Organizational scholars have recently argued that economic theories and assumptions have adversely shaped management practice and human behavior, leading not only to the incorporation of trust-eroding market-mechanisms into organizations but also unnecessarily creating self-interested behavior. A number of highly influential papers have argued that the self-fulfilling nature of (even false) theories provides the underlying mechanism through which economics has adversely shaped not just social science but also management practice and individual behavior. We question these arguments, and argue that there are important boundary conditions to theories falsely fulfilling themselves, boundary conditions that have hitherto been unexplored in organizational research, and boundary conditions which question the underlying premises used by organizational scholars and social scientists to attack economics. We specifically build on highly relevant findings from social psychology, philosophy and organizational economics to show how (1) objective reality and (2) human nature provide two important boundary conditions for theories (falsely or otherwise) fulfilling themselves. We also defend organizational economics, specifically the use of high-powered incentives in organizations, and argue that self-interest (rightly understood) facilitates in creating beneficial individual and collective and societal outcomes.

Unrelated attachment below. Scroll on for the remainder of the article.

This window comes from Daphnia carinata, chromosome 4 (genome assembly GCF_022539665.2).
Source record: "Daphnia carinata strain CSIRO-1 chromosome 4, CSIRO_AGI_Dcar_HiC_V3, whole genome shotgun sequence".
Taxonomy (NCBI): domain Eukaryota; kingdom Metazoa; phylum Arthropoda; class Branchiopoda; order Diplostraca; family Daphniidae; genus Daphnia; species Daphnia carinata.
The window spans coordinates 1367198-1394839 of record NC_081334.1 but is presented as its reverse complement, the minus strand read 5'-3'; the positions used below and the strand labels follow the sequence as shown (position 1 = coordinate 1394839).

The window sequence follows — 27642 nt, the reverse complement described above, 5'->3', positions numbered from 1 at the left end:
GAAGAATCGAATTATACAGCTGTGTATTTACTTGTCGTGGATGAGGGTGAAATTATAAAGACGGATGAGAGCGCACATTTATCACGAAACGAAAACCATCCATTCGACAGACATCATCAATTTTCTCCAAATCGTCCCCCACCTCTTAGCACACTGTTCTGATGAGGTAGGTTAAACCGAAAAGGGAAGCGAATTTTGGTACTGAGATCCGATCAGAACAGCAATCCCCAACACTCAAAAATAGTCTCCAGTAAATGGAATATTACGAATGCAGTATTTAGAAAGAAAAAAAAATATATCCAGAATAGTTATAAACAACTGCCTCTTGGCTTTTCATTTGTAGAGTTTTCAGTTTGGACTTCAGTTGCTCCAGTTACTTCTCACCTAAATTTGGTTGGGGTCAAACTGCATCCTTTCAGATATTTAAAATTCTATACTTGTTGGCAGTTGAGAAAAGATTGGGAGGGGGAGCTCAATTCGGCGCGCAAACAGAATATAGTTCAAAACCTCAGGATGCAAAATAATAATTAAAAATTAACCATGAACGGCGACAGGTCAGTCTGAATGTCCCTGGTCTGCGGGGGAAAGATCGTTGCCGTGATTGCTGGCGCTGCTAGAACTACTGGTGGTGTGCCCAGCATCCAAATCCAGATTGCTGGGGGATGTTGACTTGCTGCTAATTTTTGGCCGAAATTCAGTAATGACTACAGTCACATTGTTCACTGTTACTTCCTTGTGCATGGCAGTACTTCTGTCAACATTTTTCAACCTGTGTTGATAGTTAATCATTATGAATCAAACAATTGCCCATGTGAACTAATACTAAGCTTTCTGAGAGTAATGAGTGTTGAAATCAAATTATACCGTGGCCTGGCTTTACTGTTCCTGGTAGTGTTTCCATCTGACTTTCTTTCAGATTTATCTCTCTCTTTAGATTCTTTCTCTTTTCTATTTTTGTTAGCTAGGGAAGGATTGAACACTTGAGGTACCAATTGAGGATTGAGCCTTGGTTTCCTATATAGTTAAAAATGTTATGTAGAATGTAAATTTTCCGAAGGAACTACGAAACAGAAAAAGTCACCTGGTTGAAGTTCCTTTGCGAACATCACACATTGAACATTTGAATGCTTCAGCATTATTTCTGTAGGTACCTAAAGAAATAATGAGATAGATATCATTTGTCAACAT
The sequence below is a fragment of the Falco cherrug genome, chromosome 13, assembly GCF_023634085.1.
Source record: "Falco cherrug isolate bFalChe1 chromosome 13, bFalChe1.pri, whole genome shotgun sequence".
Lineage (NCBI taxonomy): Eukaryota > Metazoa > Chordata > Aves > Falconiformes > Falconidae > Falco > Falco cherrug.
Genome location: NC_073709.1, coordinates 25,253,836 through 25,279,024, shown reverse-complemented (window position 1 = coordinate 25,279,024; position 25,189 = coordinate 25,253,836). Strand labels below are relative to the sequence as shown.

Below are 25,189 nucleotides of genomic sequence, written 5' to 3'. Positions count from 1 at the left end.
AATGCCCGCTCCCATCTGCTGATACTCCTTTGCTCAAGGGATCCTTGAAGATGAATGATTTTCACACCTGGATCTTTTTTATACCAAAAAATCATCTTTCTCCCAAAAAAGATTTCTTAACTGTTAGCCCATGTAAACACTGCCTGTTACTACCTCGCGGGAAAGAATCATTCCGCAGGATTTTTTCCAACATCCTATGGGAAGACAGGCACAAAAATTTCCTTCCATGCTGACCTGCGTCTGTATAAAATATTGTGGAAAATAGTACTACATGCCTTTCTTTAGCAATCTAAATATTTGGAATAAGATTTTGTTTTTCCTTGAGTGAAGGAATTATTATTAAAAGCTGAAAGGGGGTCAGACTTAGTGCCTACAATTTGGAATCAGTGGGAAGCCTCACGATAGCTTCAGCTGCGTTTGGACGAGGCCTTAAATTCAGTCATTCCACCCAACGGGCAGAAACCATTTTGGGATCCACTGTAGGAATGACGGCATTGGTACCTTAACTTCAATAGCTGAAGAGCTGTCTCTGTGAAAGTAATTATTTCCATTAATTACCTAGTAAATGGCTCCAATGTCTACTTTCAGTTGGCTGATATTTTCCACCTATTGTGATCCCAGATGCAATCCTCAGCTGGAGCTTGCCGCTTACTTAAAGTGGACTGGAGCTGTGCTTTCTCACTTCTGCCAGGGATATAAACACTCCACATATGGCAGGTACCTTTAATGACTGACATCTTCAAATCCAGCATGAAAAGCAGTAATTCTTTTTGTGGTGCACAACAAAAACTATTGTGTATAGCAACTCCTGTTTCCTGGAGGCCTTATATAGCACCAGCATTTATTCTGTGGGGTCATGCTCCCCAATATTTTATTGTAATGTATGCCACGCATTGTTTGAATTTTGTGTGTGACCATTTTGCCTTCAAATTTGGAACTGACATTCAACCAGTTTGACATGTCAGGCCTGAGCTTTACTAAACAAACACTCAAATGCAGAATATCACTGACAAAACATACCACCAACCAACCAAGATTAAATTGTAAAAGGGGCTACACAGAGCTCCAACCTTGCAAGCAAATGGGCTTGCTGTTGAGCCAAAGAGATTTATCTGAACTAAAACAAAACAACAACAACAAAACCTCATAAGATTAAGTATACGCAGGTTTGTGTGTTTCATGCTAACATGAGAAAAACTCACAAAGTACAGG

|Udgiver||Center for Strategic Management and Globalization|
|Status||Udgivet - jun. 2008|
|Navn||SMG Working Paper|